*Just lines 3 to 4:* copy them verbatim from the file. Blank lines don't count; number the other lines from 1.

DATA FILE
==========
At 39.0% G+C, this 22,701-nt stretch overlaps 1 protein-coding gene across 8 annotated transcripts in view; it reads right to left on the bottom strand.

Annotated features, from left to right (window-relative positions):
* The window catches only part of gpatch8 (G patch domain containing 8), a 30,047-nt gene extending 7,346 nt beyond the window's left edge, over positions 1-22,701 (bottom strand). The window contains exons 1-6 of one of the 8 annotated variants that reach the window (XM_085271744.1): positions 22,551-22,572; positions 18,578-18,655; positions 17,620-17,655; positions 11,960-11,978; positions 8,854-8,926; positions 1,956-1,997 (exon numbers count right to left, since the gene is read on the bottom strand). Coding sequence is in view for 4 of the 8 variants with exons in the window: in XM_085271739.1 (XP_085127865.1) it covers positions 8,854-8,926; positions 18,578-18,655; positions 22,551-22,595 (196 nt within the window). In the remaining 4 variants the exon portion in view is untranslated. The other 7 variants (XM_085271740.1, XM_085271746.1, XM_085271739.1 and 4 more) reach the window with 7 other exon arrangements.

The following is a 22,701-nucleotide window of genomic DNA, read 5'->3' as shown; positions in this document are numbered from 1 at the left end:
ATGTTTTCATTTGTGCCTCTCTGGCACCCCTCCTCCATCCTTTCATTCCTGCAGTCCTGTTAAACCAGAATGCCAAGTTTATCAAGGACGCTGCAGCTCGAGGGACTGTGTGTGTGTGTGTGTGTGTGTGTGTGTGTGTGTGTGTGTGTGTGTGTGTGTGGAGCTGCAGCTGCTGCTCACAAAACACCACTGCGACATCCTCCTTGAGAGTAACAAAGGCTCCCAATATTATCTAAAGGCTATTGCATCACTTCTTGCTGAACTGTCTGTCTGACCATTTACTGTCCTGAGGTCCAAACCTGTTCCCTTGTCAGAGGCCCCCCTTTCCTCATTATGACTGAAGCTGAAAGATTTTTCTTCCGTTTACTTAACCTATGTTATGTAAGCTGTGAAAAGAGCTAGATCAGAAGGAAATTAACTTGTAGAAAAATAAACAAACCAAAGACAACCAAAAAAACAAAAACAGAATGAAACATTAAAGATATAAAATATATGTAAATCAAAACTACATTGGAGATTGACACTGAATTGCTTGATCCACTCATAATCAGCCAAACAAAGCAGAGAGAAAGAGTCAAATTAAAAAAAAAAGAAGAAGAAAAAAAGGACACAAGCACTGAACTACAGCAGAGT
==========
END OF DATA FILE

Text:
* The window catches only part of gpatch8 (G patch domain containing 8), a 30,047-nt gene extending 7,346 nt beyond the window's left edge, over positions 1-22,701 (bottom strand). The window contains exons 1-6 of one of the 8 annotated variants that reach the window (XM_085271744.1): positions 22,551-22,572; positions 18,578-18,655; positions 17,620-17,655; positions 11,960-11,978; positions 8,854-8,926; positions 1,956-1,997 (exon numbers count right to left, since the gene is read on the bottom strand). Coding sequence is in view for 4 of the 8 variants with exons in the window: in XM_085271739.1 (XP_085127865.1) it covers positions 8,854-8,926; positions 18,578-18,655; positions 22,551-22,595 (196 nt within the window). In the remaining 4 variants the exon portion in view is untranslated. The other 7 variants (XM_085271740.1, XM_085271746.1, XM_085271739.1 and 4 more) reach the window with 7 other exon arrangements.

The following is a 22,701-nucleotide window of genomic DNA, read 5'->3' as shown; positions in this document are numbered from 1 at the left end: